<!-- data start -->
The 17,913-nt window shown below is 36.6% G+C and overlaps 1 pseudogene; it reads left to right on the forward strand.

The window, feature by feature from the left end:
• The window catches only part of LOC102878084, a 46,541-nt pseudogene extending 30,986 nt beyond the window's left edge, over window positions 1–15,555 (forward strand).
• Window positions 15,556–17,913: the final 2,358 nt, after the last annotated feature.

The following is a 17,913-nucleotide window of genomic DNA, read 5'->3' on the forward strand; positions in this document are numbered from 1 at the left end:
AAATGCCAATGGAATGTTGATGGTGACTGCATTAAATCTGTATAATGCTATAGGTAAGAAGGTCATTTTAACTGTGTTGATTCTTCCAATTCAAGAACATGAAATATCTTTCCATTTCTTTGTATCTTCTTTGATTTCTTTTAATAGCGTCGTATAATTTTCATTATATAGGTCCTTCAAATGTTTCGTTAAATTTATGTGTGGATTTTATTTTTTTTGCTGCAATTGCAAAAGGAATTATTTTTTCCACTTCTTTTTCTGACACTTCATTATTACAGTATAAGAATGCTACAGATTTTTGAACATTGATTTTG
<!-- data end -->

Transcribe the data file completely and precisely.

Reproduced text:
The 17,913-nt window shown below is 36.6% G+C and overlaps 1 pseudogene; it reads left to right on the forward strand.

The window, feature by feature from the left end:
• The window catches only part of LOC102878084, a 46,541-nt pseudogene extending 30,986 nt beyond the window's left edge, over window positions 1–15,555 (forward strand).
• Window positions 15,556–17,913: the final 2,358 nt, after the last annotated feature.

The following is a 17,913-nucleotide window of genomic DNA, read 5'->3' on the forward strand; positions in this document are numbered from 1 at the left end:
AAATGCCAATGGAATGTTGATGGTGACTGCATTAAATCTGTATAATGCTATAGGTAAGAAGGTCATTTTAACTGTGTTGATTCTTCCAATTCAAGAACATGAAATATCTTTCCATTTCTTTGTATCTTCTTTGATTTCTTTTAATAGCGTCGTATAATTTTCATTATATAGGTCCTTCAAATGTTTCGTTAAATTTATGTGTGGATTTTATTTTTTTTGCTGCAATTGCAAAAGGAATTATTTTTTCCACTTCTTTTTCTGACACTTCATTATTACAGTATAAGAATGCTACAGATTTTTGAACATTGATTTTG